I once heard a wealthy man talked about his observation of passengers on the plane. He said those in the first class read books, those in the business class work on their laptop PCs, and those in the economy class watch movies. How much people exercise their brain is reflected in their ability to create wealth. Interesting observation. Here's the post.
August 8, 2016 (Mon)
A good interview on Chinese domain market
Andrew Allemann did a fantastic interview with Simon Cousins and Raymond Li of Allegrativa. The interview covered quite a few important topics such as bulk trading, peer-to-peer lending, cultural difference in auctioning, and foreign currency control. In particular, I like the discussion on legal requirements of website hosting in China. The interview has helped me understand the issues better, as follows:
About 11 years ago, the Ministry of Industry and Information Technology (MIIT) implemented a real name verification system which required all .cn owners to provide their personal information during domain registration. However, foreign domain names such as .com and .net were exempted. Obviously, the government wanted to bring all domain extensions in China into the system.
The first step finally happened. Last month, both .com and .net (Verisign) were brought into the verification system. This paves the way for other foreign extensions to follow and be approved by MIIT for website hosting China. (Of course, you can host a website outside China using a domain name registered outside China, but China's firewall will make your website too slow for consumers in China to access.)
Now, being an approved extension alone is not enough for website hosting. In China, every website must carry an Internet Content Provider (ICP) license. When you visit a Chinese website, you can go to the bottom of its home and see an ICP license, which is linked to the personal information of the owner (or company).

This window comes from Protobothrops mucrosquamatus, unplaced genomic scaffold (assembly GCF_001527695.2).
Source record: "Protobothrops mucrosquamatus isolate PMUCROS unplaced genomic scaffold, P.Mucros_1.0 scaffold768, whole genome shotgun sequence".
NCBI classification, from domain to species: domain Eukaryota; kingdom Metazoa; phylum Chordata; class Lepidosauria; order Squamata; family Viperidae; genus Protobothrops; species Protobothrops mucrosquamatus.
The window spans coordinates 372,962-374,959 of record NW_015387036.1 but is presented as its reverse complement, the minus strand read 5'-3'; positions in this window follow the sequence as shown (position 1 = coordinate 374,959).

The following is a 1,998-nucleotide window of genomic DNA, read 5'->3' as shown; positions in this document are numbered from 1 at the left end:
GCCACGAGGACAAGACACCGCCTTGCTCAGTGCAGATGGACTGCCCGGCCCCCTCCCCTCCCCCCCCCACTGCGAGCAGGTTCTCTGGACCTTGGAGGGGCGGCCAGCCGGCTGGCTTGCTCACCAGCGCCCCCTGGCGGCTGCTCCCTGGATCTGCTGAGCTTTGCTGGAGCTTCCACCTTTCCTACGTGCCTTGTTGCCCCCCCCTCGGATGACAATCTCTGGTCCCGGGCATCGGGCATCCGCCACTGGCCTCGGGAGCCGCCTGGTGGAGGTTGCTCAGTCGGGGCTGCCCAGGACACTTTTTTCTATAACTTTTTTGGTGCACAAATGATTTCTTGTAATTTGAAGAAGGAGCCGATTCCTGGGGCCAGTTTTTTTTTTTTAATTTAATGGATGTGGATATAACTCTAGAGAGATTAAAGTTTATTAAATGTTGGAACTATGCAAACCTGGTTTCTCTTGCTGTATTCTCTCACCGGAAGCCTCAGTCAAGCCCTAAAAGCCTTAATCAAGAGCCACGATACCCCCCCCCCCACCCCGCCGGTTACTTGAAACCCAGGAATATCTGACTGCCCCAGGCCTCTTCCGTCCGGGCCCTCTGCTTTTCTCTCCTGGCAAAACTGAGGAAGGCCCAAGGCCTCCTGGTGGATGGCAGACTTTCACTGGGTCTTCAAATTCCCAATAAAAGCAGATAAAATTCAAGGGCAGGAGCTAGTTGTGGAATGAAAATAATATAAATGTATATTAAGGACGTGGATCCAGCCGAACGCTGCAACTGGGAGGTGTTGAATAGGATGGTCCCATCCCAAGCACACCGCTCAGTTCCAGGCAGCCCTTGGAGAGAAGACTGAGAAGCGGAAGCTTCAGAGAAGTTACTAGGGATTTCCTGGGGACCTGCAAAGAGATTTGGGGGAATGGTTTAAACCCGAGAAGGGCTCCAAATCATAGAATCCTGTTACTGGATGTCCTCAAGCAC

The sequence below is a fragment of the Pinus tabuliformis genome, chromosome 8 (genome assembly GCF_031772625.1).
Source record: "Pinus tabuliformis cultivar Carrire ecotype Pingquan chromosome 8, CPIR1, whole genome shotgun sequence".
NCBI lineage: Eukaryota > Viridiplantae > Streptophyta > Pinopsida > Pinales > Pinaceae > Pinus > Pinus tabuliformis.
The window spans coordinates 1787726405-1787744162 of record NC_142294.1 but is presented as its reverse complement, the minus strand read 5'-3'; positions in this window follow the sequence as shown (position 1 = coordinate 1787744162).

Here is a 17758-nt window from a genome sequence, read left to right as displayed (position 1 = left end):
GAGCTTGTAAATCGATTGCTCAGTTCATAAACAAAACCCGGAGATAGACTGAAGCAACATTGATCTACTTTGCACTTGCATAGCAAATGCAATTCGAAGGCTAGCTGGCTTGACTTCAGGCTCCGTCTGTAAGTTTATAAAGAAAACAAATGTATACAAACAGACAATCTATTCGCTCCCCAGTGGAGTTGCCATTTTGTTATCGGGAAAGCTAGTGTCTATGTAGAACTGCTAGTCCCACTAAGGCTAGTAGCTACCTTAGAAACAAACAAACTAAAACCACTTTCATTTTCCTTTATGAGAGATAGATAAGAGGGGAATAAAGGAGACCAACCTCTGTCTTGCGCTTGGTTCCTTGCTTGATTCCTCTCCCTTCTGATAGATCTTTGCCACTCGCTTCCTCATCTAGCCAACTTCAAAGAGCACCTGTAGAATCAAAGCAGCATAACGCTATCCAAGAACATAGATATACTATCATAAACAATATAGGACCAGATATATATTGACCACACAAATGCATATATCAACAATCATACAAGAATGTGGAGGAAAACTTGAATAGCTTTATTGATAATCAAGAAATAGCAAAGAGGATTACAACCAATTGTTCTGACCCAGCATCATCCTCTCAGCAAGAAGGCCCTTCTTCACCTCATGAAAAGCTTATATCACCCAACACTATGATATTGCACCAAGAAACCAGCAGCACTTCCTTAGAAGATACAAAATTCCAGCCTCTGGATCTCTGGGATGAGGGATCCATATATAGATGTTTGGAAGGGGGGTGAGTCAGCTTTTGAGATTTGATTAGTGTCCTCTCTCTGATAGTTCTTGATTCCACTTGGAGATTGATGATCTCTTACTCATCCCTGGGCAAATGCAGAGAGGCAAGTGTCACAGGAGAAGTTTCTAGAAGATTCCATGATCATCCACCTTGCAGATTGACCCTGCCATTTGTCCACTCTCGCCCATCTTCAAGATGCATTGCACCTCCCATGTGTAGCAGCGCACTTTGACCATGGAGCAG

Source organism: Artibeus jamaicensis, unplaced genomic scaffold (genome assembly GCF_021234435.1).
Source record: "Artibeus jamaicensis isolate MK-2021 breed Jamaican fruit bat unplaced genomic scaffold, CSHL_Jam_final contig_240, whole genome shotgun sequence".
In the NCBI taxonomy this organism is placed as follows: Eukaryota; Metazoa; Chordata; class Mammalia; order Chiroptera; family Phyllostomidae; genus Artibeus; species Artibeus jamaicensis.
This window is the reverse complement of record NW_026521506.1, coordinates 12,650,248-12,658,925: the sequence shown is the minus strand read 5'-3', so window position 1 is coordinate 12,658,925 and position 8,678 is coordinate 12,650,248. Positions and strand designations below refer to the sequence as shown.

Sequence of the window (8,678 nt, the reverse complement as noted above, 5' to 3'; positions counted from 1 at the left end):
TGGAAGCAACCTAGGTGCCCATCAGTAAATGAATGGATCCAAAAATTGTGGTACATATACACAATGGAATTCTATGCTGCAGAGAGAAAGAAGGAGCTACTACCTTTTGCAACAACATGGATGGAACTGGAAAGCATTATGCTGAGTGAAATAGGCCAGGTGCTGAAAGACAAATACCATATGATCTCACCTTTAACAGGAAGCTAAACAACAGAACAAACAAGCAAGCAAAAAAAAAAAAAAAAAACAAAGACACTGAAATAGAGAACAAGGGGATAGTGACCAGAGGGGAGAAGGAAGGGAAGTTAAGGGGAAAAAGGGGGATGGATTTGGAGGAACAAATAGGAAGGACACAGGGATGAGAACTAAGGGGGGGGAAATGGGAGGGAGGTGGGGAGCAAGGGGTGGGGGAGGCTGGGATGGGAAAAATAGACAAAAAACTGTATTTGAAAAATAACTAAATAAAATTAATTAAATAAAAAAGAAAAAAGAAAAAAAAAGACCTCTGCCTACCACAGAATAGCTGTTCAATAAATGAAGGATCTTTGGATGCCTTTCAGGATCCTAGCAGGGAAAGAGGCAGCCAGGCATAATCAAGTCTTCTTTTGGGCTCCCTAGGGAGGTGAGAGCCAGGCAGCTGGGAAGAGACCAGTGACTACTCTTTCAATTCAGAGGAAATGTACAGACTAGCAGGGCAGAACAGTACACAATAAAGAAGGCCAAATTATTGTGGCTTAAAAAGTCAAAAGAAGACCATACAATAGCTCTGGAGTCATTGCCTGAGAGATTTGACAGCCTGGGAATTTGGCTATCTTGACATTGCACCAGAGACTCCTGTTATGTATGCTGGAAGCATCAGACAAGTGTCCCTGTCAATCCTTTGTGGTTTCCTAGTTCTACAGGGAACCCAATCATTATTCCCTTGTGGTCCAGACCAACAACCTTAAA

Currently, there is an anomaly in the ICP administration. Some provinces such as Beijing require the domain name be registered with a registrar in China; some provinces such as Guangdong do not have this requirement. A new law is being drafted. If it is implemented, then all domain names intended for website hosting within China must be registered with a registrar in China.
So, what does it mean in the future?
Chinese speculators can still buy and sell domain names registered outside China and not bound by the legal requirements mentioned earlier. They just need to work within the $50k per person per year foreign currency limit, or just ask their families and friends for help. For a domain name intended for website hosting in China, (1) its extension must be approved by MIIT, (2) it must be registered with an approved registrar in China, (3) real name information must be provided during domain registration. Premium names from many new extension may increase in values because they can finally be used by end users to build websites in China.
The audio interview can be found at http://domainnamewire.com/2016/08/01/china-raymond-li-simon-cousins-dnw-podcast-95/